Incidentally, applying O Level maths the depth of a 1.5mm wide 60degree angle triangle works out to be 1.299mm - roughly in accord with what I've found.
The other thing I found was that I was cutting in increments of about 2 thou (0.05mm) all the way up from about 0.8mm or the lathe would stall. Even at that I hard to run a little faster then I was comfortable with (250 rpm) to be sure to get the cutt - which meant more of a struggle to get it to stop at just the right place.
I remain confused about why ALL the books I've read on screwcutting seem to miss out the the depth calculation as it it were easy.
Any advice welcome - as always.
|Thread: Steam Engine Number One|
The latest addition to the Steam Engine parts is the bottom cylinder plate. This supports the cylinder, holds the piston gland and will be supported by 4 columns from the base.
Starting off with a piece of 100 x 130 x12 EN1A.
This superglued to my base plate and then skimmed - as well as wanting to get it flat, the plate is also 12mm and needs to be 10mm - Metals4U had no 10mm in stock.
Next, to mark the position of the holes required for the pillars using a transfer punch
And then complete the marking out - the bearing block isn't exactly central so I bodged what will be the centre of the cylinder a fraction to the right.
Next to mill recesses at the top and bottom, drill 8mm for the support columns and a centre drill in the middle which will be used to locate the piece on a wax chuck to turn down the outside leaving a spigot for the cylinder to locate.
ACtually, the drilling didn't work so well. I was trying to line up the centre drill with the punched dot by eye and I'm not convinced I managed it at all well.There was quite a bit of vibration at the start of all the holes, though I'm also wondering how accurate the chuck that came with the mill is. Something to investigate another time.
Now to try and make it look a bit less rough. To round the corners off at (I think ) 15mm radius.
How to hold the plate on the rotary table? After some thought I found a MT2 stub which I'd used earlier that I'd tapped 10mm in the centre. Actually, I suspect it was only mainly in the centre, which led to the corners not quite coming out as I expected - or the holes are more off from the punched dots than I thought.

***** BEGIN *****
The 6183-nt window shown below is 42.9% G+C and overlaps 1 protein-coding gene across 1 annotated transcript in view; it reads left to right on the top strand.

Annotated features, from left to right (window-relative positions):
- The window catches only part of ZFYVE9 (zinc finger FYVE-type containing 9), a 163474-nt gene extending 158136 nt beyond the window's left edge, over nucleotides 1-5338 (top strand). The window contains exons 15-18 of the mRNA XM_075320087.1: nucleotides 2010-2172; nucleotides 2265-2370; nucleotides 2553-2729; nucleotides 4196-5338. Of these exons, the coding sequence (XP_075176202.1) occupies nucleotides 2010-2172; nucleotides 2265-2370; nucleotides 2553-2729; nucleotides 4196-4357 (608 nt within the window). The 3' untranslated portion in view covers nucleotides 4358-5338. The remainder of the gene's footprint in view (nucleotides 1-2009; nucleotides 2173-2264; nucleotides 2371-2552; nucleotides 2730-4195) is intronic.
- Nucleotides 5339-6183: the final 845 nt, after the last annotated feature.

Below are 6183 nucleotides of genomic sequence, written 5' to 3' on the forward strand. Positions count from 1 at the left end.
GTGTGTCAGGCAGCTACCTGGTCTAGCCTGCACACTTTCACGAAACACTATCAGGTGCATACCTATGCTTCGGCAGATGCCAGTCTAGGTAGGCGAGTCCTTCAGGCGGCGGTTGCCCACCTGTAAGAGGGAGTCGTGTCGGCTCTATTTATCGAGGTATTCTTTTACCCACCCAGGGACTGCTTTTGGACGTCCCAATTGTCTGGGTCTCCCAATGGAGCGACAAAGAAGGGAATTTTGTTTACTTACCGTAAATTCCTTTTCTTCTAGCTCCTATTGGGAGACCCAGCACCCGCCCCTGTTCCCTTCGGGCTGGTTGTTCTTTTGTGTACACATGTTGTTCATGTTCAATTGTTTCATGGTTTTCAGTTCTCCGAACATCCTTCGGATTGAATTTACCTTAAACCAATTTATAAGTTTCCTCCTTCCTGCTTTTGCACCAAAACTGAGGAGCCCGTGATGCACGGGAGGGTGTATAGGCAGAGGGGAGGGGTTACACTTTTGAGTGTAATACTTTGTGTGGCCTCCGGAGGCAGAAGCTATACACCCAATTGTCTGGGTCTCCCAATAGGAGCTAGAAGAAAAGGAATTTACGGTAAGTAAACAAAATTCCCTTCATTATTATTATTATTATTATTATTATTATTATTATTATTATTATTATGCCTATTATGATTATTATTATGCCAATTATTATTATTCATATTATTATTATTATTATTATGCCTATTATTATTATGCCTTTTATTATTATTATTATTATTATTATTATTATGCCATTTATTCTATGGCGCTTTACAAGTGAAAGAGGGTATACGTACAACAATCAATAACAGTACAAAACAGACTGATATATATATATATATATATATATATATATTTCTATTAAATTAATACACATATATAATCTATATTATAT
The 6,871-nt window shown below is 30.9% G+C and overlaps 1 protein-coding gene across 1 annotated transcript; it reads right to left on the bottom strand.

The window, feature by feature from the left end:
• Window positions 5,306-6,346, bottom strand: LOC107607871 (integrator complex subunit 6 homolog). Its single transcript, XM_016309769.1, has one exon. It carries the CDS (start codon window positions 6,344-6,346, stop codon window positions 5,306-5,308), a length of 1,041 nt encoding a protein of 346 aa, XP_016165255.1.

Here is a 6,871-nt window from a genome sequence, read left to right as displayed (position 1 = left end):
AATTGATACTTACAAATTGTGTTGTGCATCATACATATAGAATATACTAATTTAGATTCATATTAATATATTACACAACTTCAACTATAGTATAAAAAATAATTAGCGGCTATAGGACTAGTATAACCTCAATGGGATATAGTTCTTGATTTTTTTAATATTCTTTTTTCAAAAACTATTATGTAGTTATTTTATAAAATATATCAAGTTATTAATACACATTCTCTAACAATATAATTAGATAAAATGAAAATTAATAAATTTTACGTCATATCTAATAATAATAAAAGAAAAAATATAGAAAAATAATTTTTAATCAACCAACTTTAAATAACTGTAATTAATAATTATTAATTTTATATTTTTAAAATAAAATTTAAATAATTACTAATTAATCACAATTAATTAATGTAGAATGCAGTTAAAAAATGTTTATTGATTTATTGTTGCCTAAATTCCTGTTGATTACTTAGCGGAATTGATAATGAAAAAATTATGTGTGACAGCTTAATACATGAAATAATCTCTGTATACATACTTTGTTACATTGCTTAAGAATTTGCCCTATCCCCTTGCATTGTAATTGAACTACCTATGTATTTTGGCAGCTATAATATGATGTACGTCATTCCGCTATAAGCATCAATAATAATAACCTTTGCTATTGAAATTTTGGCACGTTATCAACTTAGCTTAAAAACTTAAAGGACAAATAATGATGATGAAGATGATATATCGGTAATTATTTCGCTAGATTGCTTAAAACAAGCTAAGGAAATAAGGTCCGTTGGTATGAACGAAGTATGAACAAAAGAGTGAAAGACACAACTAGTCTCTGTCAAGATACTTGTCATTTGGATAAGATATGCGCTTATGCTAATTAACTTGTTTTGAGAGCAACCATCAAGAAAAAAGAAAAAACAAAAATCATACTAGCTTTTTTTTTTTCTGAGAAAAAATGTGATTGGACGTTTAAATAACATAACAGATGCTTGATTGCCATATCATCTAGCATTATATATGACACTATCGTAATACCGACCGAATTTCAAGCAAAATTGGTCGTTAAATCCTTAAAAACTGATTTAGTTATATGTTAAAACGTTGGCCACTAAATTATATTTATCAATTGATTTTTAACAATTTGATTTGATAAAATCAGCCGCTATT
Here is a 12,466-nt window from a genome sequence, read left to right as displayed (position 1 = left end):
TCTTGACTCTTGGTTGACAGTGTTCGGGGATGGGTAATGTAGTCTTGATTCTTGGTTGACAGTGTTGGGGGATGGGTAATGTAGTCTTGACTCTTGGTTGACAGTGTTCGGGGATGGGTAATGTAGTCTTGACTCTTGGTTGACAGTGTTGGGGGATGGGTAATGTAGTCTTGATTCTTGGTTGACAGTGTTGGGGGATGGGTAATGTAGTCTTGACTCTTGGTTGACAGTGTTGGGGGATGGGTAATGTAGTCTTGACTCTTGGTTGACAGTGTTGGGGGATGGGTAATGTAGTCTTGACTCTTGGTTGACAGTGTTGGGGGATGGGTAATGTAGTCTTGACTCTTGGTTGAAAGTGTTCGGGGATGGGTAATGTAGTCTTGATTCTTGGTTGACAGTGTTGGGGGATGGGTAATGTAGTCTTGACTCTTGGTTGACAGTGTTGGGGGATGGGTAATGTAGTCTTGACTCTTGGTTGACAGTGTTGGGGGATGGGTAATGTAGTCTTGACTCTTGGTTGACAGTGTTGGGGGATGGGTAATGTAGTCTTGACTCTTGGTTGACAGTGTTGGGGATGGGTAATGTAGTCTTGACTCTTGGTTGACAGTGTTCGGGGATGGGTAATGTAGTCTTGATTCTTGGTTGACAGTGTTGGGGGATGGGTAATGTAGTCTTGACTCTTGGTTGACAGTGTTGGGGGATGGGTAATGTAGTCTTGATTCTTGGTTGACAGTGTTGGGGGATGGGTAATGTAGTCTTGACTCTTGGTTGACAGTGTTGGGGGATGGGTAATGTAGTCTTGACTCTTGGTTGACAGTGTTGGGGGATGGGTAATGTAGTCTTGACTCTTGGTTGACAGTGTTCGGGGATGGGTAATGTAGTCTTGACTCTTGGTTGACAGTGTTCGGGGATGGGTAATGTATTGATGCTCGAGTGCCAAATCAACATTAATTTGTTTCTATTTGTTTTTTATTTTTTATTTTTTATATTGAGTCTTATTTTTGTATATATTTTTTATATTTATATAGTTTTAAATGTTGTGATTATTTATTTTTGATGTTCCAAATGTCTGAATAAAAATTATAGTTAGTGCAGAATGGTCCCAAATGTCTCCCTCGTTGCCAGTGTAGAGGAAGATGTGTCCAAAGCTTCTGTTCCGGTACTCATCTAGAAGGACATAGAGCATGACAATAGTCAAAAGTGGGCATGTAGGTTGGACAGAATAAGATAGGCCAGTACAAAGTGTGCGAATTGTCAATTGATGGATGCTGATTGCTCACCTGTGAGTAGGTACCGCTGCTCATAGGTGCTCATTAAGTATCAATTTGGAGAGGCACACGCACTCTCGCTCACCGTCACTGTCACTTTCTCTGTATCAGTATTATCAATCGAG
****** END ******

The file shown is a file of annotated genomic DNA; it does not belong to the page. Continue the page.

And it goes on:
What marvelous things co-axial indicators are! You can see the MT2 'blank end arbor' fixed into the table with an M10 bolt and being centred nicely.
Then attach the plate at one corner and turn!
This worked surprisingly well, though I had to have two goes at it. The first time I'd not tightened the drawbar bolt enough and the MT2 slipped.
Oh you may notice that the guard has gone. Simply put it stopped the piece moving sensibly. It was encouraging to know that I can take the guard off just by slipping it out and the microswitch defaults to 'closed'. Obviously Weiss expect this! Not sure if I'll bother putting it on, though I will re-evaluate next timing I'm facing with the 63mm face mill which chucks hot swarf EVERYWHERE!
This is the final result of the milling
And with the cylinder more or less as it will be
The next task for this piece is to mount it on the lathe and skim off all bar the centre spigot to locate the culinder. Also to bore the hole for the piston gland. Thinking about it, though I think I need to make the piston gland first so that I can try fit it. the way I'm thinking I need to make the gland may not be as accurate as I would like - so that first, then complete the plate.
It's starting to feeling like at least the end of the beginning!
|Thread: Superglue chucks|
The time period was mandated more by the lengths of episodes of House than any scientific approach. I've been working on the 1 hour per inch which I've read in this forum when soaking metal.